Jamaica Kincaid's novel Lucy is an autobiography which tells of the Kincaid as a teenage girl looking for a new life or a better life experience. Lucy, the name given to the author in the novel as well as the main character, is highly outspoken and very opinionated. Hoping to be 'free' and become the woman she longed to be, Lucy moved from her home in the Caribbean to a foreign place in the United States. To put it another way, Lucy wanted to find her true self. There was no reference in the novel where Lucy migrated from, but clues and suggestions were given that she was probably from the Caribbean and she was black. Though there were other black people in the United States, Lucy had experienced a sense of exclusion as a Caribbean born person in the United States.
Lucy is seen not only as a stranger or refugee but is identified as a black woman because of how she looked. Because Lucy was seen in this way, Lucy did not recognize that she was part of the black race once. She also gave signs, however, that encouraged readers to believe she was a woman of color. For example, while they were on the train heading to Mariah’s old home, Lucy noted physical differences between herself and the other persons on the train. 'The other people who were sitting down for dinner all looked like the relatives of Mariah; the people waiting for them all looked like mine. On closer observation, they were not all my relatives, they only looked like me” (Kincaid 32). At this point, Lucy is observing her surroundings and she realizes that black people are serving the white people who looks like Mariah. However, although Lucy sees people who are the same color as herself, their involvements are different from hers. They may be the same color as her, but it does not mean they are from the Caribbean or they had to migrate to get where they were. They can simply be African Americans. However, Lucy is just a black woman who migrated from the Caribbean to escape her past and discover a better way of life.
Lucy struggled to find herself mentally. In other words, Lucy fought with her identity. The part in the novel that speaks about Lucy’s encounter with the maid also gave the idea that Lucy was faced with exclusion. For example, when Lucy arrived, the maid undoubtedly specified that “everything about me was pious it made her feel at once sick to the stomach and sick with pity just to look at me” (Kincaid 11). This shows that the maid was not fond of Lucy’s arrival although both ladies shared a common historical background. It is somewhat challenging for someone like Lucy to not experience exclusion in the United States especially being a black girl from Antigua. Lucy’s persona has been stained in a way beyond her control. People in the United States have described Lucy as being someone that she is not. Another scene in Lucy's novel was Lucy's encounter with Mariah's best friend Dinah. Dinah seemed to be much like Mariah, a white upper-class woman. When Lucy first met Dinah, she did not like her very much, “I had met Dinah the night after I arrived here on our holiday, and I did not like her” (Kincaid 56). The first thing Dinah said to Lucy was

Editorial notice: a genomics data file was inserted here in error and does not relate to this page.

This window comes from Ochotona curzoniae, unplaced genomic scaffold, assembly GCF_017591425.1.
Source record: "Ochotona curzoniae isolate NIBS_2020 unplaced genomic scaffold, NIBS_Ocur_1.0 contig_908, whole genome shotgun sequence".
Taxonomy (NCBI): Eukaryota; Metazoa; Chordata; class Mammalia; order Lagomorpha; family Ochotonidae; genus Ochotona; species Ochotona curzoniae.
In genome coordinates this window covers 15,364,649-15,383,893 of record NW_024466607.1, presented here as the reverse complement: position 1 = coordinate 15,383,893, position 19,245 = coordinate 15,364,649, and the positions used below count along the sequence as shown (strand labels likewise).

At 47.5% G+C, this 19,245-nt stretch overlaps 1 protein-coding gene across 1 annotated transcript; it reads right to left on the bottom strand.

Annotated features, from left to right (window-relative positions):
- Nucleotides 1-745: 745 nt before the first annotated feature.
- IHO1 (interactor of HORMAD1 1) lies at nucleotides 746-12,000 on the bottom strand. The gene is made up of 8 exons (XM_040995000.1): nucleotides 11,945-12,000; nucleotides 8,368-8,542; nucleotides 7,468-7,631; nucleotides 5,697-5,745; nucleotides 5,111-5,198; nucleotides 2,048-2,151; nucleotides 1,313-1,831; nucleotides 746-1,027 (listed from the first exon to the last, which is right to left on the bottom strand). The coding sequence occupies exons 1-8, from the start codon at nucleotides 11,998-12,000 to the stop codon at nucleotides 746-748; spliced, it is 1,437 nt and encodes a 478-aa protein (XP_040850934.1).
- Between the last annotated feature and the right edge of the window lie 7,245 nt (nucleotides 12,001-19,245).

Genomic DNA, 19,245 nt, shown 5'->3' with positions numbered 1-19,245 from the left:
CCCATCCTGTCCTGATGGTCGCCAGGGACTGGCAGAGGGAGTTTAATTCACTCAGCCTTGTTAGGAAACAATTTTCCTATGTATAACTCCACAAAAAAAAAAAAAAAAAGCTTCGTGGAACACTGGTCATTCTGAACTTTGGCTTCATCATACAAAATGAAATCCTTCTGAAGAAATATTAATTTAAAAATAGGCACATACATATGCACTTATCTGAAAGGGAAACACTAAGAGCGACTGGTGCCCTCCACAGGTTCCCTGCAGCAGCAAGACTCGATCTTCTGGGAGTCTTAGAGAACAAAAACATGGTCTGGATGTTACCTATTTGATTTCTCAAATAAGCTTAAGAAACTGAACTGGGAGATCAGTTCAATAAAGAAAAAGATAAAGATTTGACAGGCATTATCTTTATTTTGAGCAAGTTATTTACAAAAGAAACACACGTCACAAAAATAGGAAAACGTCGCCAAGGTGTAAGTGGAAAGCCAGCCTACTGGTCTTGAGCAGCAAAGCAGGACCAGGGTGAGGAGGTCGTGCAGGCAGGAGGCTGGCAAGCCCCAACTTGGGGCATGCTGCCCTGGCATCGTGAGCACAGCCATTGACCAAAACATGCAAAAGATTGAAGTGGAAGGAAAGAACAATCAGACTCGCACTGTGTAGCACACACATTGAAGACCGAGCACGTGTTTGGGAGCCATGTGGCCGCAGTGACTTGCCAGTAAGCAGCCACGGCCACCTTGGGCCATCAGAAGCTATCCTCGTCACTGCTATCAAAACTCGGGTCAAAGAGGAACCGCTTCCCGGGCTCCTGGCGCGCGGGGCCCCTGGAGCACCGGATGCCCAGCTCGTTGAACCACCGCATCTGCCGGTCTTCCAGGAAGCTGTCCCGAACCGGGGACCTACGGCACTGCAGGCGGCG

“So you are from the islands?” (Kincaid 56). This kind of introduction made Lucy feel disparaged, but she decided not to be the outspoken girl she is and held her response to herself. Dinah saw Lucy as the girl and not woman who took care of the children in Mariah’s family. However, Lucy is aware of being a young woman irrespective of her race but, being called a girl because she is black shows a lack of admiration Dinah showed Lucy.
During the time, which is the 1900’s, being the one to take care of children in a white family the woman is considered some sort of slavery but today it is called “nanny”. However, at this age Lucy may have been an immigrant from Antigua, but she may have slight knowledge of slavery. Nevertheless, the ethnicities of black women in American are executed on her when it comes to employment because of the race. She stayed in the maid's room, where she is recognized as an indigenous worker and a white woman, Dinah, views her as a girl and not a woman. It all goes back to the fact that although Lucy may have known that in America there are people of the same color as she is, she realizes that not all of them are looked upon in the same way or handled in such a way. Lucy is not seen as a stranger or a visitor, she is seen as a black woman who migrated to America.